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Thread: ASUS X205TA hardware support for any other OS

  1. #1
    Join Date
    Apr 2007

    ASUS X205TA hardware support for any other OS

    This is a fork of the original thread Asus X205TA hardware support in Ubuntu. The forum moderators requested we not discuss other distros not based on Ubuntu and suggested we create a thread here.

    Quote Originally Posted by jmills81
    This thread is the best resource available for getting Linux to work properly on the X205TA. The hard work of several people spanning 3 years and 180+ pages has resulted in a device that is capable of running Ubuntu and other distros.

    @harryharryharry, et al;
    Wanted to say thanks so much for the hard work. I started off as a complete Linux noob and thanks to your hard work, I'm now running Ubuntu on my X205TA and have learned a ton along the way. Couldn't have done it without you guys!
    With @harryharryharry's updated script attached here, that's all there is to it!

    On Arch based distros, use my meta PKGBUILD or install the dependencies in the depends() array:

    pkgdesc="Meta package for"
    depends=('grub' 'syslinux' 'cdrtools' 'dosfstools' 'rsync' 'coreutils' 'xorriso')
    package() {
    	return 0
    Then run:
    sudo ./ myiso.iso

    The x205ta ArchWiki page is another good resource.

    If anyone would like me to add anything else to this post, PM me.
    Last edited by Yochanan; September 14th, 2020 at 09:35 PM.

  2. #2
    Join Date
    Oct 2009

    Re: ASUS X205TA hardware support for any other OS

    Distro-agnostic installation guide:

    I thought I might use the occasion of this shiny new thread to try and shed some light on the installation-quirks of the X205TA and how to address them in this general distro-agnostic installation guide.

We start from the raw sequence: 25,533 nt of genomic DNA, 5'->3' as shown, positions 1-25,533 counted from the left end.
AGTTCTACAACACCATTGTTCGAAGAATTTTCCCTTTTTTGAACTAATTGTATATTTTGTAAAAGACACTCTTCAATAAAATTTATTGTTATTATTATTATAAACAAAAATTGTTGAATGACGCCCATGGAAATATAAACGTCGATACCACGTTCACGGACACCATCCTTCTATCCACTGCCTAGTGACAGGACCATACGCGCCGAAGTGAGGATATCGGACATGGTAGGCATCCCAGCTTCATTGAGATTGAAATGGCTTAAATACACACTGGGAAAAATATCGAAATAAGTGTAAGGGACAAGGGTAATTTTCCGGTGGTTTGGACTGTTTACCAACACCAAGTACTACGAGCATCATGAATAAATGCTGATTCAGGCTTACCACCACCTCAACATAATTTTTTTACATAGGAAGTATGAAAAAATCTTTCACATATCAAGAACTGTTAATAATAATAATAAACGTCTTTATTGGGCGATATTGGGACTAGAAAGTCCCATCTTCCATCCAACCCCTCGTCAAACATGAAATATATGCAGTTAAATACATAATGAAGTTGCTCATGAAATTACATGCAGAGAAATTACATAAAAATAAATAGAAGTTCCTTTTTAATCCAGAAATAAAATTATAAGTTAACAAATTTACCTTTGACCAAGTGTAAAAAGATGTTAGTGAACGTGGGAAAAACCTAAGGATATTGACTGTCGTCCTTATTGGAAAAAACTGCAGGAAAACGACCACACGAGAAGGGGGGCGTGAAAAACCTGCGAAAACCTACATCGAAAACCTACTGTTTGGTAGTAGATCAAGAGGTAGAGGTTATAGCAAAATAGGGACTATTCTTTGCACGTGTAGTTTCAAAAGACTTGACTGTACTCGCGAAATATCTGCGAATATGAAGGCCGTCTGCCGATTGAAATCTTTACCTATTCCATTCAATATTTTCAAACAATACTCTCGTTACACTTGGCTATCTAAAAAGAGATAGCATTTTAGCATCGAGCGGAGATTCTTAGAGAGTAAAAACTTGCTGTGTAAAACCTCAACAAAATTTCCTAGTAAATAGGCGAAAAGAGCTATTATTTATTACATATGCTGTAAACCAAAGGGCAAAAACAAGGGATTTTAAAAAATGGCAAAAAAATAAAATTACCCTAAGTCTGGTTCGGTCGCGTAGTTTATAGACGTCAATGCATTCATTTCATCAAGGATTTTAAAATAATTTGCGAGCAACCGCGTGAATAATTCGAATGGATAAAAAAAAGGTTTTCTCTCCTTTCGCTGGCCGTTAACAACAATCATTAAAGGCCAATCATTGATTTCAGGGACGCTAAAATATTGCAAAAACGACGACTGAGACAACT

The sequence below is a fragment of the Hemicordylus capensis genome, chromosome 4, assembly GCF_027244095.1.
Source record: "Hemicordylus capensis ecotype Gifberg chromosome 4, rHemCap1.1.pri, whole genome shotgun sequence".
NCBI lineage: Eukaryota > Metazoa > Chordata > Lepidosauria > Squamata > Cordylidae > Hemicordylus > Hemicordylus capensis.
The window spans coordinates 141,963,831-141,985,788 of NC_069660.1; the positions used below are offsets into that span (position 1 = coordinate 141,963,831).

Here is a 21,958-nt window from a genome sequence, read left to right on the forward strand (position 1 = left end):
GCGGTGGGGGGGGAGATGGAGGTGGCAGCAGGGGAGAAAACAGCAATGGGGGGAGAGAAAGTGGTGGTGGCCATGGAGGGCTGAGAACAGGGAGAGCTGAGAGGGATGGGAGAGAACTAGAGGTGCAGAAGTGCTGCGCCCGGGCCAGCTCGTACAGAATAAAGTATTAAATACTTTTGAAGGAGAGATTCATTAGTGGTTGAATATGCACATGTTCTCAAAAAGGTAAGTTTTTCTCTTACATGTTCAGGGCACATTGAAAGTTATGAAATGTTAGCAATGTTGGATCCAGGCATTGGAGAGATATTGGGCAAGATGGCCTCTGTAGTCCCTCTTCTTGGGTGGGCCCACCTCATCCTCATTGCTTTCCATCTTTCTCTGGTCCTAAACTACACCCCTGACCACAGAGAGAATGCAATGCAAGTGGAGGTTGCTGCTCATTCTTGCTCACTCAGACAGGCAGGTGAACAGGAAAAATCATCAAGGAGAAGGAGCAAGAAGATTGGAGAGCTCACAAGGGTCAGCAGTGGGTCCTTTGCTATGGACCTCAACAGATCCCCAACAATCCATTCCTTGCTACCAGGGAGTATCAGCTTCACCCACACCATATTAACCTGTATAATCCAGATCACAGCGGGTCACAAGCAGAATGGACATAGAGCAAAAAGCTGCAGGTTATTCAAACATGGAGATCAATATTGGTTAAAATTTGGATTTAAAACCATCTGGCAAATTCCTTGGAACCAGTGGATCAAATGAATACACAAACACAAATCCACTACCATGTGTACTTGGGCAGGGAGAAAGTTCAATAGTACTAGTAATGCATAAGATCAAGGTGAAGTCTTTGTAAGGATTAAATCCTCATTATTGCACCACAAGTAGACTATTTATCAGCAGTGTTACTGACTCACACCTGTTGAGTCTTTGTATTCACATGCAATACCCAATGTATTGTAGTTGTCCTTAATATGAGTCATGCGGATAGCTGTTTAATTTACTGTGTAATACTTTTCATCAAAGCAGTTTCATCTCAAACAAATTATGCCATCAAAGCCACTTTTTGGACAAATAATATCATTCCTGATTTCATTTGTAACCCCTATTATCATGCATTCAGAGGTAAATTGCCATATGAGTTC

(If you want a more straight-forward approach to installing ubuntu; check the last link posted above by Yochanan.)

    Quick summary of the issues:
    The main issue with installing linux on the X205TA stems from the fact that the laptop has a 32bit uefi-system in combination with a 64bit CPU.

    This results in 2 problems:
    - 64bit isos won't boot from a usbstick because they mostly carry a 64bit bootloader (while 32bit isos generally only do legacy boot, not uefi).
    - If you do manage to boot a usbstick and install linux to the ssd, the distro’s installer will most likely try - and fail - to install a 64bit uefi bootloader, which will end in a pristine but unbootable linux installation (or for some distros it will crash the installer, which is harder to recover from. If the installer crashes you are probably better off reinstalling the OS and if possible disabling installing grub completely)

    Next to these boot problems are a couple of hardware quirks (enabling audio, wifi & bluetooth, stop random freezes) that need to be addressed to get the best linux experience. Some hardware functionalities as of yet do not (and might never) work:
    - microphone
    - headphone jack detection